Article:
This project was featured by The Sits Girls
I love photography. How I went 35-ish years without realizing how amazing photography is, is beyond me!
I love being able to compose a shot and capture an image that is both artistic and beautiful. It truly amazes me. If you’ve ever tried to take a picture, especially one of food, you know how important the background is. Well, that’s the basis for today’s post! We’re going to make our own custom bead board background!
Okay, here’s what you need:
I bought (well actually no, I didn’t, jay bought) the bead board slats in a pack at Home Depot. You can do this process with any type of wood or boards you like; I just really liked the decoration of bead board. One pack is enough to make two photo boards, but I’ll just demonstrate with the one today.
Step 1: Open the bead board pack and divide in half. Glue 6 slats together with Gorilla glue or Liquid Nails and let dry on a flat surface overnight. This will make one board. (repeat with the other 6 slats for the second board)
Step 2: Using a foam brush, stain one side of the bead board with your choice of stain. I used Dark Walnut, from Minwax. Let dry overnight.
This is what the board looks like stained and dry. It’s pretty just like this! But, nope, we’re not done yet…
It’s time to paint! I purchased these sample size paints from Home Depot in flat finish, for a dull look.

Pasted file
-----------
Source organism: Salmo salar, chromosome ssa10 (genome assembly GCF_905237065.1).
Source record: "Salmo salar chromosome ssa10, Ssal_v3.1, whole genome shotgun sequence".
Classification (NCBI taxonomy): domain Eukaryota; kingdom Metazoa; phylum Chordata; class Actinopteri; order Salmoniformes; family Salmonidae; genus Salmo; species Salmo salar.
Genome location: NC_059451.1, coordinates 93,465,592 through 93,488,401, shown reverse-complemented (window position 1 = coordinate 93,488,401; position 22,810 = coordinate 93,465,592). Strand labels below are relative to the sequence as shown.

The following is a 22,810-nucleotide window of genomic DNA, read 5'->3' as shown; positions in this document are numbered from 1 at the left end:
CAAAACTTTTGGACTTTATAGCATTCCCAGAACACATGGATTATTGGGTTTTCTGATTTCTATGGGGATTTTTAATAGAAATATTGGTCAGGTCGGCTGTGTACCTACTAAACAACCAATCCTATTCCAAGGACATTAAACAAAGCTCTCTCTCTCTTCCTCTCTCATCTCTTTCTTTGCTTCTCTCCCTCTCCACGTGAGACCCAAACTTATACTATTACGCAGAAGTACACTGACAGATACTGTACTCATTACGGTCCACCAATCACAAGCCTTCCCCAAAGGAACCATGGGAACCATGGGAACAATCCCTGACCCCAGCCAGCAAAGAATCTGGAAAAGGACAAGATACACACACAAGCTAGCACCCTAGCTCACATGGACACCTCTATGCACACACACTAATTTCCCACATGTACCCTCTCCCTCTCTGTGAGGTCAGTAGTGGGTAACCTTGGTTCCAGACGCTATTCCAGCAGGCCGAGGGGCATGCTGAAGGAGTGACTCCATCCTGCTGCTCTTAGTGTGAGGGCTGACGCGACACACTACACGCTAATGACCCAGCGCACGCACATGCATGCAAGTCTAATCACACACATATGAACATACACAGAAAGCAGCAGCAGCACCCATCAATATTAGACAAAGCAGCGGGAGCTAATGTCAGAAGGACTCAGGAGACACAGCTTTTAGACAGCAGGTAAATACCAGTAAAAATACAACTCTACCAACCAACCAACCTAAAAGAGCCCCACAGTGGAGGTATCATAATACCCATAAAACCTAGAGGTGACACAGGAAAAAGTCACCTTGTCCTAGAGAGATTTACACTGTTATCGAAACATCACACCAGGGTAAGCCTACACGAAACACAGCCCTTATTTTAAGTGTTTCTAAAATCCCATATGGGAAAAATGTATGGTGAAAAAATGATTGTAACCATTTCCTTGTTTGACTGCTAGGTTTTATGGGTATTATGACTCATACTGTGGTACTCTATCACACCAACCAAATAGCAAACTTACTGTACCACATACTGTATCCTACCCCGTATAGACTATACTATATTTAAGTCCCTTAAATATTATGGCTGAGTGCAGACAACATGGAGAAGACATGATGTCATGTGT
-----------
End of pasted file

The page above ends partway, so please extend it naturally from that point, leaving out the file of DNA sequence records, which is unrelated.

The colors I chose are Haute Couture (red), Illusionist (purple), and Mossy Bench (teal). You can use any color or brand of paint you’d like, just make sure it’s flat!
Step 3: Paint. Using a 2 inch paintbrush, barely dipped in paint, very lightly brush paint over the top of the stain (this is called dry brushing). You do not want very much paint on your brush for this process, and in fact, less more. Avoid heavy and uneven coats; the lighter the better! You can always go back and add more. For how to dry brush paint and age wood, please watch this video. Paint the whole board this way and then let dry for several hours.
This is what it looks like all painted.
The last step is to age the board and to do that, you’ll need a few pieces of sandpaper.
Step 4: Using 150 grit sandpaper, rub in the same direction as the grain of the wood to remove paint from darkest areas, working to the lighter areas. You don’t want to remove too much at a time, so start lightly at one end and then gradually work your way across the board. Repeat as desired.
This is the fun part, get creative and make it your own!
And when it’s all done, this is how it looks! Love. It! You’ll want to do the back, and the other board, and probably a few more because they’re so easy to make and they look amazing in photos! You can make one in every color!
I didn’t seal or finish my boards, since I often repaint them, but if you’re worried about wear and tear, I’d recommend sealing them with Minwax Finishing Wax. It’s easy to apply with a clean white cloth and adds that extra protection (just remember if you seal them, repainting them will require sanding off the finish first).
Have a question or need advice about this project? Post a comment below and let’s chat!